Researchers from Trinity College have found that the “wish to die” among older people living in the community is often “transient” and is strongly linked to underlying issues of depression and feelings of loneliness.
A survey of more than 8,100 people aged over 50 found that 4 per cent of people surveyed expressed a wish to die. However, almost three-quarters of those who initially expressed this desire did not feel the same when researchers revisited the issue with them two years later.
60 per cent of those who reported a wish to die had co-existing depressive symptoms while half of those who stated they wanted to die had been diagnosed with depression. This indicates a “high burden of undetected mental health problems” in the group, the authors said.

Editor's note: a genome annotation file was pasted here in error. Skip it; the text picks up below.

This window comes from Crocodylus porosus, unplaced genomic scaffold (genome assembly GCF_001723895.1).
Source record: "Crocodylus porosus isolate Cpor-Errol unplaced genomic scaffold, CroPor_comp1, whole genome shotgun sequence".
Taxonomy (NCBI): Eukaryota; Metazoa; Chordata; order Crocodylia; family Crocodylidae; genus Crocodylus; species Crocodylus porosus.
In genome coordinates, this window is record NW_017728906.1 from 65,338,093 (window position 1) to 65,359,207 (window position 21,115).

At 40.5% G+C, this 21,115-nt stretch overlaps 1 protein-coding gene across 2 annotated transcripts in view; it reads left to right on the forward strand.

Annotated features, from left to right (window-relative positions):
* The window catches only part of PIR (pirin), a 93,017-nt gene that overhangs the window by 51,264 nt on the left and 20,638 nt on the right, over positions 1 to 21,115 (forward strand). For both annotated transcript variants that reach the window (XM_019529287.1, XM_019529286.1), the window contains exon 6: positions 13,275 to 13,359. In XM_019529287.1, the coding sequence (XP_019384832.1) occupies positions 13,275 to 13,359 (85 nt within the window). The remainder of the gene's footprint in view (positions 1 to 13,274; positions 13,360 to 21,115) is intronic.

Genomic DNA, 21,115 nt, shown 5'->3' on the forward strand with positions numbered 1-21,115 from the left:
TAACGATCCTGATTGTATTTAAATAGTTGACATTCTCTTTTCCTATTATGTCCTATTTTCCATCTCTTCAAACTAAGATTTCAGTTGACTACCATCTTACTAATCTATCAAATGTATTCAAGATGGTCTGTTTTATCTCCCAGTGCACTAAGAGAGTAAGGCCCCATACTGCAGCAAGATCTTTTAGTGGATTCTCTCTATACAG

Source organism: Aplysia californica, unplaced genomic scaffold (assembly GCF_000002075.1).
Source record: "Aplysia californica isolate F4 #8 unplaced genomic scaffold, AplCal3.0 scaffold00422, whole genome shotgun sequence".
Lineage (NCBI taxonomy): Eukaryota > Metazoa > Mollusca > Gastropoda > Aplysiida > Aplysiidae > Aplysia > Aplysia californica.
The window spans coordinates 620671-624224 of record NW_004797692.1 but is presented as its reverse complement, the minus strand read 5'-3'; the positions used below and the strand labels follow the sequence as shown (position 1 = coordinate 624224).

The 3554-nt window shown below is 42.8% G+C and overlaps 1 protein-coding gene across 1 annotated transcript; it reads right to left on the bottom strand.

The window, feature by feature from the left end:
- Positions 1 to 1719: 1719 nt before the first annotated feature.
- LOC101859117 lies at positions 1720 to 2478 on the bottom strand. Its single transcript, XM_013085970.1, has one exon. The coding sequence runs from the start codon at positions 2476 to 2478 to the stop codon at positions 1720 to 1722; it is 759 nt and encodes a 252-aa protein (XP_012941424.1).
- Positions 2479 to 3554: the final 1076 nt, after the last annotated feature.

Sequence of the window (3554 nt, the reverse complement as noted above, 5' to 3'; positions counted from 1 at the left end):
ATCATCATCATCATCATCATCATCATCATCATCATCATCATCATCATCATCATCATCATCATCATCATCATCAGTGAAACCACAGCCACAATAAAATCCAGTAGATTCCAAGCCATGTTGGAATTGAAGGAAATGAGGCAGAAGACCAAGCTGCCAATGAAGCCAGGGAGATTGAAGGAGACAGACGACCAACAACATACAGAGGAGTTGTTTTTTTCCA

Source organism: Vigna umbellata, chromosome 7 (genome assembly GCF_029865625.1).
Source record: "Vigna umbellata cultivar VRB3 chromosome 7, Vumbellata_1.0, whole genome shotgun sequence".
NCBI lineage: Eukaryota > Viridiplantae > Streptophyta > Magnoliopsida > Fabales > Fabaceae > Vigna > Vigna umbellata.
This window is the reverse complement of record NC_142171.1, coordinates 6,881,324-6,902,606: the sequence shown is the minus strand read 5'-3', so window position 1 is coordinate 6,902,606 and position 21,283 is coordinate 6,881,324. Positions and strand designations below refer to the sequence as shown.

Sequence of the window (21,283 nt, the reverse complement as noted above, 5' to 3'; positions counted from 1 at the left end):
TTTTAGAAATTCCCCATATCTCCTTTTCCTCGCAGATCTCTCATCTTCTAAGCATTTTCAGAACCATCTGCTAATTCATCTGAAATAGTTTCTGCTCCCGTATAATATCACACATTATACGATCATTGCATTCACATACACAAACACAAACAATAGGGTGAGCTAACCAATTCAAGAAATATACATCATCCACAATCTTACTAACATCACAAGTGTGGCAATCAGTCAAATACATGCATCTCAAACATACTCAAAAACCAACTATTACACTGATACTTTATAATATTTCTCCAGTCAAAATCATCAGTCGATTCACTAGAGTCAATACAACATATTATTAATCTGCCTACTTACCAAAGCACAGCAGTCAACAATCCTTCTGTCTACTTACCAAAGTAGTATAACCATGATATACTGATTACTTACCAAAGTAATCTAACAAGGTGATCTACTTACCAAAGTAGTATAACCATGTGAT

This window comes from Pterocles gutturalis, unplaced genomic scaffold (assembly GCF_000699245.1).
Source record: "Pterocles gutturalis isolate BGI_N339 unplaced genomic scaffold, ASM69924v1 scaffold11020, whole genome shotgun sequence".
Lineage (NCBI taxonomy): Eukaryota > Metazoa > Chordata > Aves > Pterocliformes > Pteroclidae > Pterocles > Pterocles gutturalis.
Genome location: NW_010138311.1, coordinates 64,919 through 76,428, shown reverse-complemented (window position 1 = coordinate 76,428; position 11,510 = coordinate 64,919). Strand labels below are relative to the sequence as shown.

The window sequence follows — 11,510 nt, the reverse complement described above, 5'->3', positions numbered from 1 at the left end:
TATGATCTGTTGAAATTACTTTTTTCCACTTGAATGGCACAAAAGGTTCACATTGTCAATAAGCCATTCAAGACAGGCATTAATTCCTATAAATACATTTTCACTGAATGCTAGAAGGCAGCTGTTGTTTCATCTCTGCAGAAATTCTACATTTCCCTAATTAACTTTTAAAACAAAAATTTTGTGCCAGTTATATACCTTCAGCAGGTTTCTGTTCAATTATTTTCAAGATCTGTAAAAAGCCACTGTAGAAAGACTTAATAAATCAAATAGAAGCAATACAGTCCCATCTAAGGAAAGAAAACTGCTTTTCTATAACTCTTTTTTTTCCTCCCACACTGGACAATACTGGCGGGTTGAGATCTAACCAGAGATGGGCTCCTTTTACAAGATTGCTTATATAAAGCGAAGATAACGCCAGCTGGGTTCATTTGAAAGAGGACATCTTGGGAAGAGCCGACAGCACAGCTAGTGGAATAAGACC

Almost three-quarters of those with a wish to die were also lonely, the study found. Those who subsequently said two years later that they no longer felt the wish to die reported that their symptoms of loneliness and depression had improved.
The report’s authors noted that their findings are particularly pertinent given the consideration of an assisted suicide Bill by the Oireachtas and have called for an “enhanced focus on improving access to mental health care and addressing social isolation in older people”.
Prof Rose Anne Kenny, head of medical gerontology at Trinity College, said that almost two-thirds of participants who expressed a wish to die in the study had at least one chronic illness which meets the criteria for a terminal illness as proposed in the Bill.